Eastbourne hospital dealing with five times more Covid-19 patients than at height of first wave

The Conquest Hospital and Eastbourne’s District General Hospital (DGH) have revealed the ‘huge pressure’ they are under due to the Covid-19 pandemic as residents are again reminded to follow the national lockdown rules.

Tuesday, 12th January 2021, 5:10 pm

People living in East Sussex have been told to adhere to the guidance or risk overwhelming the local NHS.

The message came as the East Sussex Healthcare NHS Trust revealed that Conquest and DGH are now seeing around five times the number of Covid-19 positive inpatients compared to the height of the first wave in March and April. During December, the trust saw an eightfold increase in the number of positive Covid-19 patients.

The trust said approximately half of its beds are now occupied by patients with Covid-19.

Eastbourne District General Hospital (Photo by Jon Rigby) SUS-200503-091938008

As a result of this huge pressure, the trust has made some changes to the servcies it provides in order to make sure it can care for those who most need it.

The latest government statistics showed that, of the 253 people in Sussex who died in the week to January 11, 137 were in East Sussex.

Public Health England’s figures recorded 42 deaths in Hastings, 38 in Rother, 25 in Wealden, 17 in Eastbourne and 15 in Lewes. There were a further 23 deaths in Brighton and Hove during that time period.

‘The challenge we face is big, but not impossible’

In response to the latest figures, East Sussex Medical Director Dr David Walker urged the public to ‘stay home, protect the NHS and

save lives’

He said: “I am personally urging each and every one of our local residents to stick to the lockdown rules or we risk overwhelming our local NHS services. We have seen a significant increase in Covid-19 positive patients at ESHT over the last month, which reflects the increase in cases in East Sussex.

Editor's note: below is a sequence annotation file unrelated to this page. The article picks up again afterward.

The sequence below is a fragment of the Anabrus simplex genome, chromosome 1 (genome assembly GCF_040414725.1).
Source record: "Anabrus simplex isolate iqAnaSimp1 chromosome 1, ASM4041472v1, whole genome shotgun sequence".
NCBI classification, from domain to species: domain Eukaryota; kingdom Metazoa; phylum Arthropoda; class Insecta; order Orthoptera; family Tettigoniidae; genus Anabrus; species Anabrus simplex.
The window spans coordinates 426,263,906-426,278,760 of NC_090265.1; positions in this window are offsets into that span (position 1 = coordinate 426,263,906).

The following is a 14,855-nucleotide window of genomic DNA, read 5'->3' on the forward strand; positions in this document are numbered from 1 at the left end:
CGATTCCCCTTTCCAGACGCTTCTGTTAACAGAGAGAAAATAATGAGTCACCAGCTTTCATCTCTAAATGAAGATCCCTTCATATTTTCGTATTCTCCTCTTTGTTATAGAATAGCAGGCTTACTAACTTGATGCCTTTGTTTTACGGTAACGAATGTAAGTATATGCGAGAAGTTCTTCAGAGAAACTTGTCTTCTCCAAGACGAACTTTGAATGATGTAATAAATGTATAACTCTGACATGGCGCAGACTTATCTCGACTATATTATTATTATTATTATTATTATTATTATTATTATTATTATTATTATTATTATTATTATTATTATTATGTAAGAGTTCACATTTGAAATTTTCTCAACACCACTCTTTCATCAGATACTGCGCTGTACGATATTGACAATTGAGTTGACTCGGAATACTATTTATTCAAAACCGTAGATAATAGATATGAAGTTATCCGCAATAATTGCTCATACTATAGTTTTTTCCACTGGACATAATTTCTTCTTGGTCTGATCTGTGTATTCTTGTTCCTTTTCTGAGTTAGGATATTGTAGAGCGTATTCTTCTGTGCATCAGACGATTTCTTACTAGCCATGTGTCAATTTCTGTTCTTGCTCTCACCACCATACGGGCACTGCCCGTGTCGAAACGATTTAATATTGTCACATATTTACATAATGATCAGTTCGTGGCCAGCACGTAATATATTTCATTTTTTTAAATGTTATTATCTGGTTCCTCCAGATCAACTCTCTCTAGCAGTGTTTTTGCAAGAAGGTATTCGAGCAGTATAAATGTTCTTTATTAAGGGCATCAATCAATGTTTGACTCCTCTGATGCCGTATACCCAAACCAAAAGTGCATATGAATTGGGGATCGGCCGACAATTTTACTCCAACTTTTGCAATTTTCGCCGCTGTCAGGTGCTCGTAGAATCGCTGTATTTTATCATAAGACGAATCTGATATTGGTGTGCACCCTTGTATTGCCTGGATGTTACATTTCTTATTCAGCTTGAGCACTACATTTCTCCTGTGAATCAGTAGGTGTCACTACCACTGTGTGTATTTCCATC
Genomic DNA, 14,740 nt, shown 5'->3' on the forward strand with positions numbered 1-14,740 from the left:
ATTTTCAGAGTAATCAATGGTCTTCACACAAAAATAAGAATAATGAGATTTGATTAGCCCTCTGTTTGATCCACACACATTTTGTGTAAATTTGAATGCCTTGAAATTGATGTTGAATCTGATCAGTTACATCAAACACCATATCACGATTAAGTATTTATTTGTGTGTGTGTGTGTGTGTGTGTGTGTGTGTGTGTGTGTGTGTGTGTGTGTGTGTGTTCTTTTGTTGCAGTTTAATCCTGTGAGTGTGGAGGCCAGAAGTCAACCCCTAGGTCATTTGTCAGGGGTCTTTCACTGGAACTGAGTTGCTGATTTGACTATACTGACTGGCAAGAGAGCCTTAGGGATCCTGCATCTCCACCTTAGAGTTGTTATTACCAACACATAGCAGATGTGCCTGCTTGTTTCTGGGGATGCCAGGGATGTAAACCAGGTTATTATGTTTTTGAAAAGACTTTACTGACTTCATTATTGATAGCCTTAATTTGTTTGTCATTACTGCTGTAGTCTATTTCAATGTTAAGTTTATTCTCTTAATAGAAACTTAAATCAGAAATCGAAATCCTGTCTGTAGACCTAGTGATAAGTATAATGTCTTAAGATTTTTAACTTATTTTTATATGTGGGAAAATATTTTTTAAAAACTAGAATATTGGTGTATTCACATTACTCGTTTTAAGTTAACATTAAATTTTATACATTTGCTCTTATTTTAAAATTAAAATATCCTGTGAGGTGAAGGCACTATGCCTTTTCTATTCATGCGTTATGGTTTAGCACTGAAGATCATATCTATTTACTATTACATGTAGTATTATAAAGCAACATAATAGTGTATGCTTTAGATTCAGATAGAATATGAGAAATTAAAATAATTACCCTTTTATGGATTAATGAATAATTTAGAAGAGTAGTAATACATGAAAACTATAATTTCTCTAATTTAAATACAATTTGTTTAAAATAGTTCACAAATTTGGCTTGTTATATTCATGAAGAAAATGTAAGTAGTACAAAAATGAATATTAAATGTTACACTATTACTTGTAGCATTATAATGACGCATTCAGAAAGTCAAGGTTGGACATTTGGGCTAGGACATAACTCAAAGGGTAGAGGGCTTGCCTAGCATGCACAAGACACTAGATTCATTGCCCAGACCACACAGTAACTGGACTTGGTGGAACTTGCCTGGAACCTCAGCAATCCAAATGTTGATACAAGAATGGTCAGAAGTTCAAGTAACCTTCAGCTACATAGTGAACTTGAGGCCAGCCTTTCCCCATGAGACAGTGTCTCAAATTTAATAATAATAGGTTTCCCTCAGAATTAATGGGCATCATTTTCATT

“The scale of the challenge we face locally is big, but not impossible. We need to work together as a community again – as we did last year to: Stay and home, Protect the NHS and Save Lives. It will take all of our efforts to combat this virus.

“I want to thank our dedicated staff who have been working tirelessly without let-up for nearly a year to provide patients with the best possible care during the pandemic. I am still astonished by the levels of compassion and high quality care that our teams provide each and every day, even as we face such challenges.

“You can also help by using NHS services wisely. We are here for you when you need it; if you need urgent or emergency care, phone 999 or come to hospital. If you need non-urgent support we ask that you use 111 first; GP surgeries and pharmacies.”

East Sussex Healthcare Trust makes a number of changes

ESHT has had to make a number of changes to make sure it can continue to provide care to those who most need it and to keep patients and staff safe:

– Since the beginning of the pandemic, the trust has increased critical care and overall bed capacity, for example it has converted surgical wards into medical wards to support more patients

– It has increased recruitment both temporary and permanent and invited people who have left the NHS to come back and take on important roles. Members of staff with clinical experience are putting on uniforms and non clinical members of staff are being redeployed to help support other core patient services

– The trust has rescheduled some routine operations – to allow the hospitals to focus on caring for Covid-19 patients, emergency care, cancer care and diagnostics

– It has also temporarily suspended home births and births at its midwife-led unit, because the trust said it cannot be assured about timely ambulance response times in an emergency. All births will now be at Conquest

– Where possible, the trust is moving outpatient services online and allowing for virtual or telephone appointments

– The trust has now opened two vaccination hubs at Conquest Hospital and Eastbourne DGH which are vaccinating frontline health and care staff across East Susses as part of a Sussex–wide vaccination programme